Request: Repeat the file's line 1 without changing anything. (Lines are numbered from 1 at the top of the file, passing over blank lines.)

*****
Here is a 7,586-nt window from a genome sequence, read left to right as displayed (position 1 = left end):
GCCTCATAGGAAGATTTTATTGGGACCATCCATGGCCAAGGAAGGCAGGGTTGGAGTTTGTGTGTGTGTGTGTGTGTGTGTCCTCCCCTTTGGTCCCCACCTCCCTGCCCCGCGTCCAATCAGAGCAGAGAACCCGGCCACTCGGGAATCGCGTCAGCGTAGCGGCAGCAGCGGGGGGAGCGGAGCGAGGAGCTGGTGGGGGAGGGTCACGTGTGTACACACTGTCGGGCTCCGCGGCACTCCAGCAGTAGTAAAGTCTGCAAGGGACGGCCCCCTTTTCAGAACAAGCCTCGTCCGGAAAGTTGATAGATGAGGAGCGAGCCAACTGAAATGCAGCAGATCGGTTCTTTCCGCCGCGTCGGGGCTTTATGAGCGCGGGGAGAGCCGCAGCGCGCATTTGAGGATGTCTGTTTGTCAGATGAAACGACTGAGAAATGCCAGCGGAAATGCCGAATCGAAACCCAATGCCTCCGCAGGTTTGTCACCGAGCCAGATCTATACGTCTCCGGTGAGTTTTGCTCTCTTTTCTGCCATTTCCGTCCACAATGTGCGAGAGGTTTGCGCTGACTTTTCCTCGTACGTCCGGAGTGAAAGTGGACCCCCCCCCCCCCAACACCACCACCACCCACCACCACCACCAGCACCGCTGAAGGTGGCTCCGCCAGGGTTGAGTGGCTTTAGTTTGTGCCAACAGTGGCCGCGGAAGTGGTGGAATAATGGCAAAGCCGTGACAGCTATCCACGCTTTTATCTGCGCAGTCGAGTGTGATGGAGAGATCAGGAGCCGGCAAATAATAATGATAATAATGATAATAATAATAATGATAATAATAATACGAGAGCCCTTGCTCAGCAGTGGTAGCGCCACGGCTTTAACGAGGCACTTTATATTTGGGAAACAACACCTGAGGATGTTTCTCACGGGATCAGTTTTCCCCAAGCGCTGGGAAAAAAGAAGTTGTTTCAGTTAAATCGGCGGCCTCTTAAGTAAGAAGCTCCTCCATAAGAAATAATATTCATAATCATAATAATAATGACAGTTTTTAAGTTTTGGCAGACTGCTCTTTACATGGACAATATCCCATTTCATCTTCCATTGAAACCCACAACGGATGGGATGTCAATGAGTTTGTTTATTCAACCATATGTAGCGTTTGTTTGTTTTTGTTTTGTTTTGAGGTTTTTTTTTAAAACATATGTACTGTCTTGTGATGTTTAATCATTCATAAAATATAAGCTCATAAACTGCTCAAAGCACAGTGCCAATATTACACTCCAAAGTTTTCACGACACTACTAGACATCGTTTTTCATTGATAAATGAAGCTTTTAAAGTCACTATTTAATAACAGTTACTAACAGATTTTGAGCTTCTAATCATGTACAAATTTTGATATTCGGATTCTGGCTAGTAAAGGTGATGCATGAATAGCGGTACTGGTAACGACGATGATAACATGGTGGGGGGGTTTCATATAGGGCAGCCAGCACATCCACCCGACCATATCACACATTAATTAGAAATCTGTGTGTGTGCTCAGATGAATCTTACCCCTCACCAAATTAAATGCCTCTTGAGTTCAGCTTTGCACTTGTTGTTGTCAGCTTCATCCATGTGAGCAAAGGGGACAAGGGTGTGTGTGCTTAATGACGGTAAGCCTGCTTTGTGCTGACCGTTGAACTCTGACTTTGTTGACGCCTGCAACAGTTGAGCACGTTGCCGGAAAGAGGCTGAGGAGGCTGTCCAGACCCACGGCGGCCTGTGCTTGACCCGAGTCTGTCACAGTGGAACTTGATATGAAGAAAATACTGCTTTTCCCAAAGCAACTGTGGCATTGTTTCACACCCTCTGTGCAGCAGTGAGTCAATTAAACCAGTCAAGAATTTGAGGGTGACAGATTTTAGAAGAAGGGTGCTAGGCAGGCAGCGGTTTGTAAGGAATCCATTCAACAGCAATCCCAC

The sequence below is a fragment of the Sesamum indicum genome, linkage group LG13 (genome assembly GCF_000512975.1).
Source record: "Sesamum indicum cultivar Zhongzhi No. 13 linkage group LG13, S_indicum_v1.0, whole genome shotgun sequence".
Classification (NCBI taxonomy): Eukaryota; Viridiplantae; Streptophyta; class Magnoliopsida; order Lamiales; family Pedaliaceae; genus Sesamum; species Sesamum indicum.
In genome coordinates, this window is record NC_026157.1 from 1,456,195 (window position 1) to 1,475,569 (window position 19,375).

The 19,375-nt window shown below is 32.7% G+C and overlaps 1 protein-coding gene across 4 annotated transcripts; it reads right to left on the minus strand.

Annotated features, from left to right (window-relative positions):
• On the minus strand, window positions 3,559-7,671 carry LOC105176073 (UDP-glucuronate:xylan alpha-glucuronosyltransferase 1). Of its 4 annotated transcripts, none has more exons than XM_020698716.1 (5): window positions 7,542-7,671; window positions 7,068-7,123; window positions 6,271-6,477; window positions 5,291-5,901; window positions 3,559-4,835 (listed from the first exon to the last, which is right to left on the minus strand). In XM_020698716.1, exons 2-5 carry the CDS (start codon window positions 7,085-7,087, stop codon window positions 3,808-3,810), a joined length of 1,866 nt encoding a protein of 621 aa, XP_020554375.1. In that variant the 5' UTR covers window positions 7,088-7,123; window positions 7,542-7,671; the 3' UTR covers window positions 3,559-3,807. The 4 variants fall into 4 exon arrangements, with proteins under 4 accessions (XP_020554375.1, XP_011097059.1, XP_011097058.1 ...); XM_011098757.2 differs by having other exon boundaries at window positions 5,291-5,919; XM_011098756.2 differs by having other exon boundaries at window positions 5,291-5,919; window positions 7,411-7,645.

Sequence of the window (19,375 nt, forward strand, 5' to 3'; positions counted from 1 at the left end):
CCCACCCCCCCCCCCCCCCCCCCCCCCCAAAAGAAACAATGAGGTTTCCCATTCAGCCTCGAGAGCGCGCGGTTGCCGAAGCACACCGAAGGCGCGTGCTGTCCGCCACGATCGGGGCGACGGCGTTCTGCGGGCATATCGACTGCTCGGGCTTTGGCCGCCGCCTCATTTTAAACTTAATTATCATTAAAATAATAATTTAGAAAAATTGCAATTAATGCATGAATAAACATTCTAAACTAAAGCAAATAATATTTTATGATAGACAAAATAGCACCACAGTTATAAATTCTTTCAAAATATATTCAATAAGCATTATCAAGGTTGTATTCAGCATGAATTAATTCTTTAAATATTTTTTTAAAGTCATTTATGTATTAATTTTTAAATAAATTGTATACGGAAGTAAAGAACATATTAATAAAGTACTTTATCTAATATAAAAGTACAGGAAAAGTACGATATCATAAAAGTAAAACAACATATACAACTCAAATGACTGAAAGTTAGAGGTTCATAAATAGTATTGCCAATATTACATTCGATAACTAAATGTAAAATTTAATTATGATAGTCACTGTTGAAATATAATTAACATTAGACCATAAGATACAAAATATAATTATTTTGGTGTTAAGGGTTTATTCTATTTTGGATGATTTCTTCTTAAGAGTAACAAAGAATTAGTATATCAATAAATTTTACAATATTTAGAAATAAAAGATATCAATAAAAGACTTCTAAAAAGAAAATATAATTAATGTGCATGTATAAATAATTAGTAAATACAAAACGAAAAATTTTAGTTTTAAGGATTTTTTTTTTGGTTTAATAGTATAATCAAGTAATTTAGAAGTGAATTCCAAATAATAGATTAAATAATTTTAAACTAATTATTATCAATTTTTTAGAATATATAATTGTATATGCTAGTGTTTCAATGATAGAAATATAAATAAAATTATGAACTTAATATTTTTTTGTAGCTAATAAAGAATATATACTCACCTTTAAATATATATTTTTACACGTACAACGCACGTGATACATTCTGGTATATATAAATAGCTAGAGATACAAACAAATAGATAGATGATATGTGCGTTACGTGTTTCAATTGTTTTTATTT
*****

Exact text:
Here is a 7,586-nt window from a genome sequence, read left to right as displayed (position 1 = left end):